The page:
They say an image speaks a thousand words. This holds true in product design, where the first influence on a customer’s perception of the brand of product is the design of the packaging. For Islay whisky, part of this packaging is the bottle itself. There are no Islay whiskies in standard looking bottles; each has it’s own style inherited from both the distillery it hails from, and the spirit that inhabits it. Some even argue that the bottle design is in fact the first step in the tasting process, as how a bottle looks creates certain expectations.
This is true. Looks matter. That doesn’t mean that we are being superficial – it means we are being typical, at least in the whisky world. The design doesn’t necessarily have to be breathtaking or award winning. It can be demure, traditional, groundbreaking, or myriad other descriptive terms; as long as it creates a sense of connection from the viewer, it has achieved it’s goal.
Aside from drinking the whisky itself, the closest relationship a customer builds with a whisky brand is through the packaging. Packaging allows brands to represent the ideas and ideals that matter to their business. It has to be aesthetic, communicate all the key information, and conform to all legal requirements. As the brand owner, you have to ask: does the packaging convey our values? Does it create the right feeling in the viewer? Most importantly, does it link to the consumer on an emotional level?
This is a lot to incorporate into the design of what is, let’s be honest here, a box. Creating the “look” of a new brand is a huge task. This is where the trained professionals come in handy. So what does a Islay whisky brand owner convey to a design agency when they bring them on board?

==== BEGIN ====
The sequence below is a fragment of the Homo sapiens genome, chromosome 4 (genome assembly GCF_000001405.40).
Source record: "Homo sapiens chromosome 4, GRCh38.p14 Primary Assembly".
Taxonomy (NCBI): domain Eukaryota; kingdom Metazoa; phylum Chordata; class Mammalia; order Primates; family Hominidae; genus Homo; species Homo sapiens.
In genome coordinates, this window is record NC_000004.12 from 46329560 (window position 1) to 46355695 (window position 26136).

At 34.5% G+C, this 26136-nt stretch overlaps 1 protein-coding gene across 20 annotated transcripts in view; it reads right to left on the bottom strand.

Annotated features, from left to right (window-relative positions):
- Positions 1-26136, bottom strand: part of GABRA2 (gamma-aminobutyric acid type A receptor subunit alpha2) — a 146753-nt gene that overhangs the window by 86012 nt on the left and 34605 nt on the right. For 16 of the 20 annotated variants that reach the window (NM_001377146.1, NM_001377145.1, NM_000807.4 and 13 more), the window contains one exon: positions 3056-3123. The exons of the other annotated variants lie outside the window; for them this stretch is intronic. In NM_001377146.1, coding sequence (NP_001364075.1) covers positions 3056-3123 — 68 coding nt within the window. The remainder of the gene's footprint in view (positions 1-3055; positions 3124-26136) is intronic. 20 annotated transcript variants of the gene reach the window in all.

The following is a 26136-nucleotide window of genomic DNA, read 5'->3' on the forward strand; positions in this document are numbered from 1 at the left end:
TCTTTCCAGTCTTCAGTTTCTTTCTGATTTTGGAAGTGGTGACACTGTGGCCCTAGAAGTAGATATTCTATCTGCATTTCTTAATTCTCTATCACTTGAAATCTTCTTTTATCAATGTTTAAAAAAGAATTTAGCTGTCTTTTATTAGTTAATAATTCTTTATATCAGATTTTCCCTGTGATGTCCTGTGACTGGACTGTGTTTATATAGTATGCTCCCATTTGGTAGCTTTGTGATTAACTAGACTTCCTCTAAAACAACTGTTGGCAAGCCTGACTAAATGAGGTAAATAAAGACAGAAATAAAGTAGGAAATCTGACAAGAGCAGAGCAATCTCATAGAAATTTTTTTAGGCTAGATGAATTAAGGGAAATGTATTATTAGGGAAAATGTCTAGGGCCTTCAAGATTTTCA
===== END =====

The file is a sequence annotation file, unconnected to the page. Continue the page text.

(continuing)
There are three main stages to creating the packaging – both box and bottle – for an Islay whisky, which are as follows:
On top of this, the new design and packaging has to be filtered into the marketplace. This means that from concept to shelf, the design process for a new Islay whisky can be upward of 12 months in total.
The starting point for the Islay whisky bottle design stage is the style of the bottle, which provides plenty of opportunities to be innovative, traditional, or some combination of the two. Over the past two decades, we have seen a far wider variety of bottle shape and size than what came before. The times have changed, and so have the rules.
As a result, brands have moved away from the “Up and Down” style of bottle design and have looked to non-traditional shapes. Some bottles, such as the Gordan & MacPhail Mortlach, have radical shapes (in this case a teardrop design). This new age of Islay whisky bottle design has allowed for some truly awesome designs to come to the fore. With this in mind, we will hopefully see more interesting and industry changing designs come about over the next few years of Islay whisky bottle design.